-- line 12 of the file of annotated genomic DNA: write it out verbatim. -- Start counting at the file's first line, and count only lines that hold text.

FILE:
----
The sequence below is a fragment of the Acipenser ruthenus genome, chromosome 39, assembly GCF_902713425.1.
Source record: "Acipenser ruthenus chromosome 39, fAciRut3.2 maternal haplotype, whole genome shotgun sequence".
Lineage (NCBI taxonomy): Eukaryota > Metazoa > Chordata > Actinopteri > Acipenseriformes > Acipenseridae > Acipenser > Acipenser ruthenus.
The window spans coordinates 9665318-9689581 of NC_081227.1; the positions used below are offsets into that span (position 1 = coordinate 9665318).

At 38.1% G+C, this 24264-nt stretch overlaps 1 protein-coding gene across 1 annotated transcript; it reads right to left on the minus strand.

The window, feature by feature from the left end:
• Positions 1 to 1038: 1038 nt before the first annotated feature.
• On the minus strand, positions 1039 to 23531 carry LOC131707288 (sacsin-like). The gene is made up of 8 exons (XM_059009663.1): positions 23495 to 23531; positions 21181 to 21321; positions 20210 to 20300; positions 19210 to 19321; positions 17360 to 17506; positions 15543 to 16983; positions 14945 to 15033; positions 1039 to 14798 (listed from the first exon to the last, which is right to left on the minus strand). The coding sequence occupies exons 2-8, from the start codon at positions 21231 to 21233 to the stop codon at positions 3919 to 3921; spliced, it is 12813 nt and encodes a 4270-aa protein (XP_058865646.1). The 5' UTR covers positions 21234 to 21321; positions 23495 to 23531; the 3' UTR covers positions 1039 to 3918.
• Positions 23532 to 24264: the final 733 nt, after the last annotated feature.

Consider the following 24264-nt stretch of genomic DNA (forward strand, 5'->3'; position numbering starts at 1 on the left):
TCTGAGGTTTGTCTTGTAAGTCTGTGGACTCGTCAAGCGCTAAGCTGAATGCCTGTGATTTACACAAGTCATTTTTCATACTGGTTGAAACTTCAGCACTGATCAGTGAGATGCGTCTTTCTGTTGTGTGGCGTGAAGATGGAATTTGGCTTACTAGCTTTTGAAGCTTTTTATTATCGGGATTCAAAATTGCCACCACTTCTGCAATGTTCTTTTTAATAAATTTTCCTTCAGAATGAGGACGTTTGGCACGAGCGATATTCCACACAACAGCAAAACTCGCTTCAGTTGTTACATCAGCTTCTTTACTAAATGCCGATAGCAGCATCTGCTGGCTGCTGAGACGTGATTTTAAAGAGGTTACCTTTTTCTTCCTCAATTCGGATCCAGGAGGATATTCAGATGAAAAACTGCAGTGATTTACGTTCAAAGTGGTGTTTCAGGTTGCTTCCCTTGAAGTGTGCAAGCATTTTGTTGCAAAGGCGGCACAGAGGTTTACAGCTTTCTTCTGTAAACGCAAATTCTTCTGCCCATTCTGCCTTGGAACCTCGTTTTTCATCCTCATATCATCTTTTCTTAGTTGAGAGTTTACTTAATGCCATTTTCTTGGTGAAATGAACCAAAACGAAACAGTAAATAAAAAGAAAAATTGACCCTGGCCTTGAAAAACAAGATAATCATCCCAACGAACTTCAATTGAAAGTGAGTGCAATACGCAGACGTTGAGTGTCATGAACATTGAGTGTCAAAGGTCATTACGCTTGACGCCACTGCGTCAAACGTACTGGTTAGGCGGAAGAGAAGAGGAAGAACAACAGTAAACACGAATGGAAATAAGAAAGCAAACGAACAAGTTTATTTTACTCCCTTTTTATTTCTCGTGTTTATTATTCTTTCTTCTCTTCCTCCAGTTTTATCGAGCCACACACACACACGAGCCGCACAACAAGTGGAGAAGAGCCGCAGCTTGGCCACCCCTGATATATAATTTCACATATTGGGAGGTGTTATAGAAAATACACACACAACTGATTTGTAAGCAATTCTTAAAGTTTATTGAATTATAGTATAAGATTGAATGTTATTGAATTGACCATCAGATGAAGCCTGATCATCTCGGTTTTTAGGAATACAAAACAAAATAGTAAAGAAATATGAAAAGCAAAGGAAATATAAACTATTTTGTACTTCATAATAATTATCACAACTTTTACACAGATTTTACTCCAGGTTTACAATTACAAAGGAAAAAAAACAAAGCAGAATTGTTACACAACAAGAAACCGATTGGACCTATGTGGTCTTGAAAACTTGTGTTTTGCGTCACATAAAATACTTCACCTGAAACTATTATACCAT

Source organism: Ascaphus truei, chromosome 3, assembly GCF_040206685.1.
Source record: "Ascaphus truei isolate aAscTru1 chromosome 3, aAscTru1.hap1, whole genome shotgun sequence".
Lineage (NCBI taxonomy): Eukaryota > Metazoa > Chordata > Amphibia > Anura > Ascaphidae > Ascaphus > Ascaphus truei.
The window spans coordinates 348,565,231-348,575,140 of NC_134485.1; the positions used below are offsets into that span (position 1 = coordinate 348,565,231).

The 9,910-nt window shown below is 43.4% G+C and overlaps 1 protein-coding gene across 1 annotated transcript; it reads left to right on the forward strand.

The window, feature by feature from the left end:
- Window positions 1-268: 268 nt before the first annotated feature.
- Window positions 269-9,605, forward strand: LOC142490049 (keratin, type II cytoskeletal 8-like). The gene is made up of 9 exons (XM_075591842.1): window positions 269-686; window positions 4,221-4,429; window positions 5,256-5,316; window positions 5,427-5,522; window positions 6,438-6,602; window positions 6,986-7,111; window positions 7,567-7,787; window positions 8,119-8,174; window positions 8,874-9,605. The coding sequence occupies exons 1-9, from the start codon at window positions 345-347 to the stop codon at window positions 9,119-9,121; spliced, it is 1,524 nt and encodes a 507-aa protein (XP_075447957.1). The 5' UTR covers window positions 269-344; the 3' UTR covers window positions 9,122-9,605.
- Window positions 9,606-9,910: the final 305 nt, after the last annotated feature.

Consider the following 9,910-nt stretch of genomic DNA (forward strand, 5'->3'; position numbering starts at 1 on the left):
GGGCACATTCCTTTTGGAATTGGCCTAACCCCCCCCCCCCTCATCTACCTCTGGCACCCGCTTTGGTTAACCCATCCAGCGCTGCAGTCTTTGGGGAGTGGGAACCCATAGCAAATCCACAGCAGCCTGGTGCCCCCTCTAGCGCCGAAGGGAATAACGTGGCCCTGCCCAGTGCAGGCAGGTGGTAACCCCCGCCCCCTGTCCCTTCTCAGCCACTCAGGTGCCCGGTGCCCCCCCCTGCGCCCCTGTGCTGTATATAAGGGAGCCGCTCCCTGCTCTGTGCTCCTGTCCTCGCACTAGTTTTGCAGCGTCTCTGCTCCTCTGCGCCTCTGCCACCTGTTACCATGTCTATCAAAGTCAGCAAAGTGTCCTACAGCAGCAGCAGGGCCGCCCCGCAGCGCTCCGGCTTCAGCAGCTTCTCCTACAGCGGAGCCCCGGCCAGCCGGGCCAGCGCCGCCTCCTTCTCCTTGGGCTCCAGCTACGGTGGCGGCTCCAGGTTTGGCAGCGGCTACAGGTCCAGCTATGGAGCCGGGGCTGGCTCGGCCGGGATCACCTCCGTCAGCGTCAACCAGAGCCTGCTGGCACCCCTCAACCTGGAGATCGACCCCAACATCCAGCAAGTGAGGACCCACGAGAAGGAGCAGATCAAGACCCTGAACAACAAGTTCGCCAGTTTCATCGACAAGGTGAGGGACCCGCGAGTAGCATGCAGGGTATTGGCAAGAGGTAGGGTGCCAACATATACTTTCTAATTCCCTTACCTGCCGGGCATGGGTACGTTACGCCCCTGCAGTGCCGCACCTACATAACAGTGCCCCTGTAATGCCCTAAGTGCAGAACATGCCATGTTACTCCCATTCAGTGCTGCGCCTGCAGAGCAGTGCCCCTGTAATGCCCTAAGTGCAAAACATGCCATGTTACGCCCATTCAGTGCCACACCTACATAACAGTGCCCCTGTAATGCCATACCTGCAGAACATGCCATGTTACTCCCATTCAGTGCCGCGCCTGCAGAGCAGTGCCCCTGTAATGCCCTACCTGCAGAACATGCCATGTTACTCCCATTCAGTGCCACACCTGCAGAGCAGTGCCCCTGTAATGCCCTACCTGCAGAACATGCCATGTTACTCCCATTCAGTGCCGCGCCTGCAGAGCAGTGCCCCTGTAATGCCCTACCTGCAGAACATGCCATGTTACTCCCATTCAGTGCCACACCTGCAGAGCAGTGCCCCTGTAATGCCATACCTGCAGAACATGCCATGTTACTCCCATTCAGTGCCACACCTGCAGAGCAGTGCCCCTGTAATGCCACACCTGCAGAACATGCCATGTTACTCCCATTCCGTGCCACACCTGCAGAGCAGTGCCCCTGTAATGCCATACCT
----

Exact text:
Source organism: Ascaphus truei, chromosome 3, assembly GCF_040206685.1.